Richard Haigh is an Assistant Professor at Osgoode Hall Law School at York University and Director of York’s Centre for Public Policy and Law and Co-Director of the Part-Time LLM in Constitutional Law at Osgoode. He has a doctorate from the University of Toronto in the area of freedom of conscience and religion. He was, until December 2007, the Associate Director, Graduate Program at Osgoode Professional Development. He has been a Senior Lecturer at Deakin University in Melbourne, Australia, a Senior Advisor at the National Judicial Institute in Ottawa, and a Legal Research and Writing Lecturer at Osgoode. His research and teaching interests include Constitutional Law, Public Law, and Equity and Trusts. His recent talks and published works relate to the Alberta Press Case, section 15 of the Charter, privacy and religion, the Supreme Court’s use of metaphor, division of powers in freedom of expression cases, freedom of conscience and whistleblowing, freedom of religion, dialogue theory and noise by-laws; he also contributed a chapter to the State and Citizen casebook on Public Law (Emond-Montgomery, 3rd ed., 2015).
Donald Ipperciel, PhD, began a five-year term as Principal of Glendon College, York University, on July 1, 2014. Prior to his appointment, Ipperciel served as Vice-Dean (2012-2014), Associate Dean Information Technology (2011-2014) and as Assistant Dean Research (2007-2010), as well as Professor of Political Philosophy at the University of Alberta, Campus Saint-Jean (CSJ). Principal Donald Ipperciel holds a BA and an MA in Philosophy from l’Université de Montréal, and a PhD in Philosophy from Ruprecht-Karls-Universität in Heidelberg, Germany. Ipperciel’s scholarly record includes more than 60 publications (books, chapters and articles), in addition to presentations at more than 60 academic conferences in English, French, and German. He is a specialist in contemporary German philosophy, with his recent research focusing on the theory of nationalism and the nation, as well as on Canadian nationalism and multiculturalism. From 2002 to 2012, he held the Canada Research Chair in Political Philosophy and Canadian Studies at CSJ. Principal Ipperciel’s teaching skills have twice been recognized by CSJ’s Excellence in Teaching Award, and he is regarded as a leader in teaching technology, spearheading initiatives in blended learning, Moodle courses, language labs, and smart classrooms. In 2011, he founded Oohoo IT Services, a spin-off company specializing in learning technologies.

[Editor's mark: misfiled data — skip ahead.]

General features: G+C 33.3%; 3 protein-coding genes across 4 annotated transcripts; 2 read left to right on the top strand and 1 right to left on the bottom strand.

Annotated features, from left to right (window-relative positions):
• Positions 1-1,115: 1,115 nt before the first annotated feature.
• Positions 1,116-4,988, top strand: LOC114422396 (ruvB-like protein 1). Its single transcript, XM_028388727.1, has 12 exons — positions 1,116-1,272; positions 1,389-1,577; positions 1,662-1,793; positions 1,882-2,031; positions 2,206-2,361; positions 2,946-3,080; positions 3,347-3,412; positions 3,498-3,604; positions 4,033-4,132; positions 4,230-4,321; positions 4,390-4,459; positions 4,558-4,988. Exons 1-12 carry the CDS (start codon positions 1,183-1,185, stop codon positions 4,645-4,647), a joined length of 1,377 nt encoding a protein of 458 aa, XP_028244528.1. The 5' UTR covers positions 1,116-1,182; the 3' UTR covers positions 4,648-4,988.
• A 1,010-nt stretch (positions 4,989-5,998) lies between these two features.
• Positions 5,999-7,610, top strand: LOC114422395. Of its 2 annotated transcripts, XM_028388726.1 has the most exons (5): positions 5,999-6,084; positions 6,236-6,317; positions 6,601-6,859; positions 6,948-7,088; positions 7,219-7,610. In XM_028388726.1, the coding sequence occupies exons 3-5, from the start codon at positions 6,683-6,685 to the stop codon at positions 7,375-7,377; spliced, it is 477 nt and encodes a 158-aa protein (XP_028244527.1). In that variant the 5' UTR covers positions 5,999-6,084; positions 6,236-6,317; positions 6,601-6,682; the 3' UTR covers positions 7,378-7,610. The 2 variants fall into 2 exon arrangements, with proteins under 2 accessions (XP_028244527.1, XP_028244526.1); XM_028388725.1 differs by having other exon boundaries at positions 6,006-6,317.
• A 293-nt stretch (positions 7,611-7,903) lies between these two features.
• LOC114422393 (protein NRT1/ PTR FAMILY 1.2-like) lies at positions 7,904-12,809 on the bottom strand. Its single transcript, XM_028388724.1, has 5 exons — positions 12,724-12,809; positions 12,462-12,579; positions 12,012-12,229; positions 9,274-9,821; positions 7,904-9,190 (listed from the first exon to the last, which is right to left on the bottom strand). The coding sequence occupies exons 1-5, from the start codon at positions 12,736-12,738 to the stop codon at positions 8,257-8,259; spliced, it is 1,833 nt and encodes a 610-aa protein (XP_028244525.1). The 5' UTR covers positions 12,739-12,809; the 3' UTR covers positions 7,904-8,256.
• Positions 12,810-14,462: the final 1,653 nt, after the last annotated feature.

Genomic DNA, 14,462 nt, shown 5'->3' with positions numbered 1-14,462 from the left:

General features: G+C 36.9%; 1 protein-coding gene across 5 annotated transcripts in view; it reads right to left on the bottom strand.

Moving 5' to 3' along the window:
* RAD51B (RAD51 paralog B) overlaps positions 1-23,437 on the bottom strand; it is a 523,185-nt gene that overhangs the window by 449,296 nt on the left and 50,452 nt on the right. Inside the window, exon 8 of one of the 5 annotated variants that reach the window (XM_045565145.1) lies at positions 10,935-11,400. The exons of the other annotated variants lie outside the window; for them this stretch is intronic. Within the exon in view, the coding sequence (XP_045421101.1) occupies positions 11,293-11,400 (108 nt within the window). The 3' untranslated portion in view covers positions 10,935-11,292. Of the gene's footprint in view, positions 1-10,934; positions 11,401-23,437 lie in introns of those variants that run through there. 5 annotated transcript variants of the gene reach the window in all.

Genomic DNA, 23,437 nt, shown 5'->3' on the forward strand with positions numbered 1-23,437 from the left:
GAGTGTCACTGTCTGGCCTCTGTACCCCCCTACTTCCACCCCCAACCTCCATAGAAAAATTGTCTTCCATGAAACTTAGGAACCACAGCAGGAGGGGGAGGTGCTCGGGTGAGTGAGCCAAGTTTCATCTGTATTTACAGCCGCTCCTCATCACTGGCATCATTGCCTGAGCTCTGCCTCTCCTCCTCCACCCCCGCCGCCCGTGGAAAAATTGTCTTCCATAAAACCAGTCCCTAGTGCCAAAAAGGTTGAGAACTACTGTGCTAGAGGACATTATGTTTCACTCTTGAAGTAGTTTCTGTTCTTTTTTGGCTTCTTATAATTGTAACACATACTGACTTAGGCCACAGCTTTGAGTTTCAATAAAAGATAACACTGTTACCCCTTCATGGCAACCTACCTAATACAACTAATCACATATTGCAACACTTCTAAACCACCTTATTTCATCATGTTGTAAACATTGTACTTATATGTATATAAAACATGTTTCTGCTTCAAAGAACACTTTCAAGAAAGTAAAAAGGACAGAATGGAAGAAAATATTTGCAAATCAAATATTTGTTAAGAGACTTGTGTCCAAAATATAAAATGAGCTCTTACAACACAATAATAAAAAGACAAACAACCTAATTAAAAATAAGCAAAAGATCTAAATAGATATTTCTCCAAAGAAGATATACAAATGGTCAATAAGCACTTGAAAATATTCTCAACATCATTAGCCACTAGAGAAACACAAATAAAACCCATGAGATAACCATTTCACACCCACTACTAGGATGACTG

Hoi Kong teaches and researches in the areas of Constitutional Law, Comparative Law, Administrative Law, and Municipal Law. From 2002 to 2003, he was law clerk to Justices Marie Deschamps and Claire L’Heureux‐Dubé at the Supreme Court of Canada. From 2003 to 2006, he was an Associate‐in‐Law at Columbia University, and from 2006 to 2009, he was an Assistant Professor of Law, cross‐appointed with the School of Urban and Regional Planning, at Queen’s University. He is a recipient of the Queen’s University Law Students Society Teaching Excellence Award (2008). Hoi Kong joined the Faculty of Law of McGill University in August 2009 and he is a member of the Law Society of Upper Canada. In May 2013, during Convocation ceremonies for the Faculty of Law of McGill University, Professor Kong was awarded the John Durnford Award for Teaching Excellence by the Law Student Association.